Unlike most other meteor showers, the Geminids are associated not with a comet, but with an asteroid: 3200 Phaethon. This asteroid takes only about 1.4 years to orbit the Sun. Unlike most asteroids, which are basically solid rock or rocky iron, 3200 Phaethon apparently also has pockets of ice and gas. As it approaches the Sun, some of those ices melt and it develops a tail like a comet. Even though it may not eject as much material as most comets, its faster orbital period means that it leaves a substantial debris field. During the week of December 4th through the 16, the Earth will pass through the debris field of this asteroid, creating the annual Geminid Meteor Shower.
Most meteor showers are best viewed after midnight. An advantage of the Geminid Meteor Shower, is that it is visible earlier in the evening because its radiant constellation, Gemini, rises so early. Again, it begins on the night of the 13th and continues into the morning of the 14th of December. Another reason the Geminids are likely to be especially great this year is that the moon is near its New Moon phase. That means there will be no bright moon to interfere with the dark skies needed to see the meteors.
How to See the Geminids
One does not need any special equipment or skills to view a meteor shower. All you really need is a clear sky, lots of patience, and a comfortable chair or blanket. The following tips can help maximize your shooting star viewing experience.
1. Find a secluded viewing spot, away from the city lights. The less light pollution the better. Once at the venue, your eyes may take 15 to 20 minutes to get used to the dark.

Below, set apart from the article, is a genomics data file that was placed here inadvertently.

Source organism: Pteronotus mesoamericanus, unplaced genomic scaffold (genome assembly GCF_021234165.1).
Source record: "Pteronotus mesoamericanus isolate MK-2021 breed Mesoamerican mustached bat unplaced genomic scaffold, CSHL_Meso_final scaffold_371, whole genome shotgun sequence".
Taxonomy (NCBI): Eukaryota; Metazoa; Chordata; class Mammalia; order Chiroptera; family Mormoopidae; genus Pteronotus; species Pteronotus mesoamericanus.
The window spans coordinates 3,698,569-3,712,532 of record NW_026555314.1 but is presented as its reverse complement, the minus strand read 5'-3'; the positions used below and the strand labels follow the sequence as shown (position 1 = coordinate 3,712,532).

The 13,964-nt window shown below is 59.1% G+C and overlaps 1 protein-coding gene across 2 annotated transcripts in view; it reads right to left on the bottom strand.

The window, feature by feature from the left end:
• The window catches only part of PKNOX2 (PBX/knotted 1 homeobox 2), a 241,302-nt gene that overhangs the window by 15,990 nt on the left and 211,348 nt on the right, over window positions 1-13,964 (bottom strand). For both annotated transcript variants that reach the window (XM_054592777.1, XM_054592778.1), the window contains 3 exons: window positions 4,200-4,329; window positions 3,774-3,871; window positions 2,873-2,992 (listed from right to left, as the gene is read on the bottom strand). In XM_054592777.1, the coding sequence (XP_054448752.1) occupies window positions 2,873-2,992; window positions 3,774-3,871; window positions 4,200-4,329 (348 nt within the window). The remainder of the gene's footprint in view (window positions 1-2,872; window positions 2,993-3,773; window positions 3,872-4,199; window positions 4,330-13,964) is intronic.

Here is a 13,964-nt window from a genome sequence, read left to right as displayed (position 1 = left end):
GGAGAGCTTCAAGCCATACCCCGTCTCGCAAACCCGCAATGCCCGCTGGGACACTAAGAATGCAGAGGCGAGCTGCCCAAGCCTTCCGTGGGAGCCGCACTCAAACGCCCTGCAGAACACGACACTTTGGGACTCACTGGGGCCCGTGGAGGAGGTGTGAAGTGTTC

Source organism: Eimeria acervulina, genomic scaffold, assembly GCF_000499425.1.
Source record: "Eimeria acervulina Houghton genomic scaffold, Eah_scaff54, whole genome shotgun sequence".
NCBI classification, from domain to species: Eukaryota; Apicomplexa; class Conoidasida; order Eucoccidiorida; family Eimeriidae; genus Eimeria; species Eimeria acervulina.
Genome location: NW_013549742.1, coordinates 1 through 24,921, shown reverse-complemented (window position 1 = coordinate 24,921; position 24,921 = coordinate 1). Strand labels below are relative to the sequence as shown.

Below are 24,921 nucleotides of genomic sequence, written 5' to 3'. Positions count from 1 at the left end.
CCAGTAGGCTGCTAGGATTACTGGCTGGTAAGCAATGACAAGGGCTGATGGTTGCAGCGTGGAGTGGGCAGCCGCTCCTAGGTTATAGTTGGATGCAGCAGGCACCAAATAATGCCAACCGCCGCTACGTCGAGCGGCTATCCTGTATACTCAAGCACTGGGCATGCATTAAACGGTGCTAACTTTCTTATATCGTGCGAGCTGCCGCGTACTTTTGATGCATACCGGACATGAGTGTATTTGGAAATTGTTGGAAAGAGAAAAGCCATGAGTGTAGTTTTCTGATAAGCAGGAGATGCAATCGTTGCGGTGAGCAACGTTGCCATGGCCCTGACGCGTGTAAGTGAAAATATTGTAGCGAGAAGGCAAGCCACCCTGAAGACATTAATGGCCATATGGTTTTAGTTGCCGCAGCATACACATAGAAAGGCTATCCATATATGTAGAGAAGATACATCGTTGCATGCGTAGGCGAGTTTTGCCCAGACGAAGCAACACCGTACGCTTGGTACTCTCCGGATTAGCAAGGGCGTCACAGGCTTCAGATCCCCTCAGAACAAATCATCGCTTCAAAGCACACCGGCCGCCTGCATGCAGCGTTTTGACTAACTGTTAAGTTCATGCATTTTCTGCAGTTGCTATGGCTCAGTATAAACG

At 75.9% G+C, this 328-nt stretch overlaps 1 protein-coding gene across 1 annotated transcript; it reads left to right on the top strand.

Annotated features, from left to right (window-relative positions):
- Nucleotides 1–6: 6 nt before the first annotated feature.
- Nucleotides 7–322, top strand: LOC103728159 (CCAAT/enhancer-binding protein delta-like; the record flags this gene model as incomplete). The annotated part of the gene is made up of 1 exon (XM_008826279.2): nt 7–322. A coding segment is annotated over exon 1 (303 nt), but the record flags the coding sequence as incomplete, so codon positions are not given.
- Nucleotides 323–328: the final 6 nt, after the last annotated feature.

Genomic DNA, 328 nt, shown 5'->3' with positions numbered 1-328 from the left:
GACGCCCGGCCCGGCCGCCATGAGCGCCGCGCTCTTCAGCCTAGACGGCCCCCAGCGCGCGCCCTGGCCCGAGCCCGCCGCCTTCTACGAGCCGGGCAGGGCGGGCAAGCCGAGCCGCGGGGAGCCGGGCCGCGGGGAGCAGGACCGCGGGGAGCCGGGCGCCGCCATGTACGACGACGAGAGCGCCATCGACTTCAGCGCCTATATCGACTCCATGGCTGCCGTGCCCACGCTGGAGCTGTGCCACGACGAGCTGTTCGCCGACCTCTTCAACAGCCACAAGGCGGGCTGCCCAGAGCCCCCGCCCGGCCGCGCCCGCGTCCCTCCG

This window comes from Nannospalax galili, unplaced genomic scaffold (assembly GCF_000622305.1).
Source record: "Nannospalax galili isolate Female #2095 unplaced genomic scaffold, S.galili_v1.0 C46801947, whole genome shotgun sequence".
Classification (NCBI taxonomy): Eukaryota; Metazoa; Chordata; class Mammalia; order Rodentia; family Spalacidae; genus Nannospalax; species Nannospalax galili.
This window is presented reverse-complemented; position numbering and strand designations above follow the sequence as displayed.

2. Dress for the weather, and make sure you are comfortable, especially if you plan to stay out long. Bring a blanket or a comfortable chair with you—meteor watching can be a waiting game. Realize that a maximum of 120 meteors per hour means 2 per minute. And you may go 5-10 minutes or more before seeing any meteors, then see several within a couple of minutes.
3. Once you have found your viewing spot, lie down on the ground, and look up in the direction of Gemini.* But also realize that the meteors can be seen in any direction, they will just seem to all come from the direction of Gemini.
4. The constellation of Gemini will rise in the northeast. The higher in the sky the constellation is, the easier it will be to see the meteors. On December 13th here in Austin, Gemini will rise around 6:30 PM.
*If you have an app that shows you the constellations, you can find Gemini. You can also use the Interactive Meteor Shower Star Map from Time and Date. Here is a link to it:
https://www.timeanddate.com/astronomy/meteor-shower/geminids.html. This shows which direction to look to find Gemini at any particular time on the night of Dec. 13-14.
So, be sure not to miss this special event! Even from near the city, you should be able to see a few bright meteors.
Here is an article about the Geminids from 2010: https://willgater.com/2010/12/08/observing-the-2010-geminid-meteor-shower/. Two things to note: first is the illustration of the Geminid meteors emanating from Gemini.
Courtesy of Stardate.com
With Special Thanks to www.Timeandate.com for their Information. You can follow this link for more details.